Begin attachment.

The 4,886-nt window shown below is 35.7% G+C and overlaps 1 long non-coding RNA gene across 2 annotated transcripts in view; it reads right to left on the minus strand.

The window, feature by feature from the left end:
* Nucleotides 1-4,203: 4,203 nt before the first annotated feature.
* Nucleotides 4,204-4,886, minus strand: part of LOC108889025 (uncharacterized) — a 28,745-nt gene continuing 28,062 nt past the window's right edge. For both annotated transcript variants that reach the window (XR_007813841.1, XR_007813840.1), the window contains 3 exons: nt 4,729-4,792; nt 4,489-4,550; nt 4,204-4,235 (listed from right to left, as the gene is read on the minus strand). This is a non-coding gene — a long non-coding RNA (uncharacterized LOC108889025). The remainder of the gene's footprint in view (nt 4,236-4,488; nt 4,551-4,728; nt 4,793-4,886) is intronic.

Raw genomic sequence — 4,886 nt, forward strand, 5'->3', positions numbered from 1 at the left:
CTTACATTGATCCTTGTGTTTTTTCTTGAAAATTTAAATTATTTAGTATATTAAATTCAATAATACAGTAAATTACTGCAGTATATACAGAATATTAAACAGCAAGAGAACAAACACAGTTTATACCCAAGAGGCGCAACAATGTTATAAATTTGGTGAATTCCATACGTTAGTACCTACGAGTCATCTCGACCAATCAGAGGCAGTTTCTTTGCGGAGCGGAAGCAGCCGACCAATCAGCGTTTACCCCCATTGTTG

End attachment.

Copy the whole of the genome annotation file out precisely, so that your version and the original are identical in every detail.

The 4,886-nt window shown below is 35.7% G+C and overlaps 1 long non-coding RNA gene across 2 annotated transcripts in view; it reads right to left on the minus strand.

The window, feature by feature from the left end:
* Nucleotides 1-4,203: 4,203 nt before the first annotated feature.
* Nucleotides 4,204-4,886, minus strand: part of LOC108889025 (uncharacterized) — a 28,745-nt gene continuing 28,062 nt past the window's right edge. For both annotated transcript variants that reach the window (XR_007813841.1, XR_007813840.1), the window contains 3 exons: nt 4,729-4,792; nt 4,489-4,550; nt 4,204-4,235 (listed from right to left, as the gene is read on the minus strand). This is a non-coding gene — a long non-coding RNA (uncharacterized LOC108889025). The remainder of the gene's footprint in view (nt 4,236-4,488; nt 4,551-4,728; nt 4,793-4,886) is intronic.

Raw genomic sequence — 4,886 nt, forward strand, 5'->3', positions numbered from 1 at the left:
CTTACATTGATCCTTGTGTTTTTTCTTGAAAATTTAAATTATTTAGTATATTAAATTCAATAATACAGTAAATTACTGCAGTATATACAGAATATTAAACAGCAAGAGAACAAACACAGTTTATACCCAAGAGGCGCAACAATGTTATAAATTTGGTGAATTCCATACGTTAGTACCTACGAGTCATCTCGACCAATCAGAGGCAGTTTCTTTGCGGAGCGGAAGCAGCCGACCAATCAGCGTTTACCCCCATTGTTG